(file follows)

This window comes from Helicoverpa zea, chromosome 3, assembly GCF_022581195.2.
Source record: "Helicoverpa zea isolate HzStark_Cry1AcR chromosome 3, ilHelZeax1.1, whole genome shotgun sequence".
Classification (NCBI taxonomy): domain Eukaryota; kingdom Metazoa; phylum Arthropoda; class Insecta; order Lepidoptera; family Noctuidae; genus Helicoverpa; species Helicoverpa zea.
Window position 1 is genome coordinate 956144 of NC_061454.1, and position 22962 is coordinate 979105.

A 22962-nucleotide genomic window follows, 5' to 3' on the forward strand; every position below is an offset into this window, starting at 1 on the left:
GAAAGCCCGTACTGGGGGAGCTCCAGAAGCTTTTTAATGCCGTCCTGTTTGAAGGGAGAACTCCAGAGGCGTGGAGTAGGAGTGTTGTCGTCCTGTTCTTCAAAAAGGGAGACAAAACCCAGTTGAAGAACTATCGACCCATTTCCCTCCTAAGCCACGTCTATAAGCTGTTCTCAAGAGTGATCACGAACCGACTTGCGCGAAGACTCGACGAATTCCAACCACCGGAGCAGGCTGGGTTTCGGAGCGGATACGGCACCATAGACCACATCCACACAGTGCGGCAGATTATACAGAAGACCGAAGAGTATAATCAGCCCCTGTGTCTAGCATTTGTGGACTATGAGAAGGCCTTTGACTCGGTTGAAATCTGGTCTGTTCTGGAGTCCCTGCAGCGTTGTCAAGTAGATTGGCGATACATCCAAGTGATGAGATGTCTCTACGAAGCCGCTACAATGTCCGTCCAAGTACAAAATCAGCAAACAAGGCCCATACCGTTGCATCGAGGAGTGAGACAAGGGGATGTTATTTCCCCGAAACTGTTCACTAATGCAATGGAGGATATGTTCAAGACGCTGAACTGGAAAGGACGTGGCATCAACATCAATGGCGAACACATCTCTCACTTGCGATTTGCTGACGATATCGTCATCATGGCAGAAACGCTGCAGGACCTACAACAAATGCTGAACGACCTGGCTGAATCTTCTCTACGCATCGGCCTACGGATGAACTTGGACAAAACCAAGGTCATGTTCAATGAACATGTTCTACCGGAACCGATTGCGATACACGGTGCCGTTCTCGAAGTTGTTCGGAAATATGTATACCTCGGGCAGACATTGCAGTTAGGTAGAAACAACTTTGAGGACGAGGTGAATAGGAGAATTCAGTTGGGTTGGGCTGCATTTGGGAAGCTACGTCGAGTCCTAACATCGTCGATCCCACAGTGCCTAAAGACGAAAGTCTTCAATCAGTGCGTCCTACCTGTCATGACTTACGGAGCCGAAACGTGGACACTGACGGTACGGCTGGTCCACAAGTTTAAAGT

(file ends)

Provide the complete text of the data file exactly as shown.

This window comes from Helicoverpa zea, chromosome 3, assembly GCF_022581195.2.
Source record: "Helicoverpa zea isolate HzStark_Cry1AcR chromosome 3, ilHelZeax1.1, whole genome shotgun sequence".
Classification (NCBI taxonomy): domain Eukaryota; kingdom Metazoa; phylum Arthropoda; class Insecta; order Lepidoptera; family Noctuidae; genus Helicoverpa; species Helicoverpa zea.
Window position 1 is genome coordinate 956144 of NC_061454.1, and position 22962 is coordinate 979105.

A 22962-nucleotide genomic window follows, 5' to 3' on the forward strand; every position below is an offset into this window, starting at 1 on the left:
GAAAGCCCGTACTGGGGGAGCTCCAGAAGCTTTTTAATGCCGTCCTGTTTGAAGGGAGAACTCCAGAGGCGTGGAGTAGGAGTGTTGTCGTCCTGTTCTTCAAAAAGGGAGACAAAACCCAGTTGAAGAACTATCGACCCATTTCCCTCCTAAGCCACGTCTATAAGCTGTTCTCAAGAGTGATCACGAACCGACTTGCGCGAAGACTCGACGAATTCCAACCACCGGAGCAGGCTGGGTTTCGGAGCGGATACGGCACCATAGACCACATCCACACAGTGCGGCAGATTATACAGAAGACCGAAGAGTATAATCAGCCCCTGTGTCTAGCATTTGTGGACTATGAGAAGGCCTTTGACTCGGTTGAAATCTGGTCTGTTCTGGAGTCCCTGCAGCGTTGTCAAGTAGATTGGCGATACATCCAAGTGATGAGATGTCTCTACGAAGCCGCTACAATGTCCGTCCAAGTACAAAATCAGCAAACAAGGCCCATACCGTTGCATCGAGGAGTGAGACAAGGGGATGTTATTTCCCCGAAACTGTTCACTAATGCAATGGAGGATATGTTCAAGACGCTGAACTGGAAAGGACGTGGCATCAACATCAATGGCGAACACATCTCTCACTTGCGATTTGCTGACGATATCGTCATCATGGCAGAAACGCTGCAGGACCTACAACAAATGCTGAACGACCTGGCTGAATCTTCTCTACGCATCGGCCTACGGATGAACTTGGACAAAACCAAGGTCATGTTCAATGAACATGTTCTACCGGAACCGATTGCGATACACGGTGCCGTTCTCGAAGTTGTTCGGAAATATGTATACCTCGGGCAGACATTGCAGTTAGGTAGAAACAACTTTGAGGACGAGGTGAATAGGAGAATTCAGTTGGGTTGGGCTGCATTTGGGAAGCTACGTCGAGTCCTAACATCGTCGATCCCACAGTGCCTAAAGACGAAAGTCTTCAATCAGTGCGTCCTACCTGTCATGACTTACGGAGCCGAAACGTGGACACTGACGGTACGGCTGGTCCACAAGTTTAAAGT